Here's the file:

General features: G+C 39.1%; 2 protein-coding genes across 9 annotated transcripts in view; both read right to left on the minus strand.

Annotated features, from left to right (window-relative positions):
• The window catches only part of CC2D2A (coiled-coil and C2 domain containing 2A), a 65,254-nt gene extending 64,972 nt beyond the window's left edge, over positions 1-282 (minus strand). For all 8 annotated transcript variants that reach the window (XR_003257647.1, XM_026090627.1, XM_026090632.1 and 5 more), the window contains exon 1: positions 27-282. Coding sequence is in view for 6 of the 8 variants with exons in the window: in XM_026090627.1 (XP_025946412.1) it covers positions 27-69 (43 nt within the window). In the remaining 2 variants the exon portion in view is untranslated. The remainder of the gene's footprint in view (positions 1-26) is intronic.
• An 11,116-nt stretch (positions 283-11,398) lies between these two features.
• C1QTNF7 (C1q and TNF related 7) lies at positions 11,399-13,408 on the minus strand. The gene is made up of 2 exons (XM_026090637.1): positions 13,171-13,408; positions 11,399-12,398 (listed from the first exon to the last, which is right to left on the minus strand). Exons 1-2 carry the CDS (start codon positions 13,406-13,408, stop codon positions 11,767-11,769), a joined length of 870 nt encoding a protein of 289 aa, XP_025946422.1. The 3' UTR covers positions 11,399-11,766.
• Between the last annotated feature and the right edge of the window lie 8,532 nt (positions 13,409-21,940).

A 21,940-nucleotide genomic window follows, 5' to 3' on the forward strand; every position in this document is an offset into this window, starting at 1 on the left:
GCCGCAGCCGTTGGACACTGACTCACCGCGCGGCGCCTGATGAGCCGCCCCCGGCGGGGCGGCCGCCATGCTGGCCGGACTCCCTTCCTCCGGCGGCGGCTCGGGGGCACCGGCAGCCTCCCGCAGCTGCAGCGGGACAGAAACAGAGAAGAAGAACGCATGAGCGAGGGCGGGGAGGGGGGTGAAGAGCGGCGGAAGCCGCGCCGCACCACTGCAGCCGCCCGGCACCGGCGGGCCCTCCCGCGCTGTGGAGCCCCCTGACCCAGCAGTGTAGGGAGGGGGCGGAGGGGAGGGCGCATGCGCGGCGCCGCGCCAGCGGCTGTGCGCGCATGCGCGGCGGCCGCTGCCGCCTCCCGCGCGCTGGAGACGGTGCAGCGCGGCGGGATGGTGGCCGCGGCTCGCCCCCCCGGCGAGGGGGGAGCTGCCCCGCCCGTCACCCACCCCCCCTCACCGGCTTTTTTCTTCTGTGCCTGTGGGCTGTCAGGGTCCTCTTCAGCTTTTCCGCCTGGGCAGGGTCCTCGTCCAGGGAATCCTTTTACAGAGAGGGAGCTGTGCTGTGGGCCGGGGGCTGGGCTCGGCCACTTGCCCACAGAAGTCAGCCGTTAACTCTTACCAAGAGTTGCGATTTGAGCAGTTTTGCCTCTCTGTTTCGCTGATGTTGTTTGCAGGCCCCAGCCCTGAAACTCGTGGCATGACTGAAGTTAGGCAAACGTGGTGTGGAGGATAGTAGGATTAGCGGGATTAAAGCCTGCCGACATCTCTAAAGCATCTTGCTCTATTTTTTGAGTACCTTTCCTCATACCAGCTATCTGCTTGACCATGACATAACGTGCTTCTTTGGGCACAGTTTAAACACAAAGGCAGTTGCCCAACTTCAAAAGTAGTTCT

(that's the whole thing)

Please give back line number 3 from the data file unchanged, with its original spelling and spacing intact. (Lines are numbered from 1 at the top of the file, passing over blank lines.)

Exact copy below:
• The window catches only part of CC2D2A (coiled-coil and C2 domain containing 2A), a 65,254-nt gene extending 64,972 nt beyond the window's left edge, over positions 1-282 (minus strand). For all 8 annotated transcript variants that reach the window (XR_003257647.1, XM_026090627.1, XM_026090632.1 and 5 more), the window contains exon 1: positions 27-282. Coding sequence is in view for 6 of the 8 variants with exons in the window: in XM_026090627.1 (XP_025946412.1) it covers positions 27-69 (43 nt within the window). In the remaining 2 variants the exon portion in view is untranslated. The remainder of the gene's footprint in view (positions 1-26) is intronic.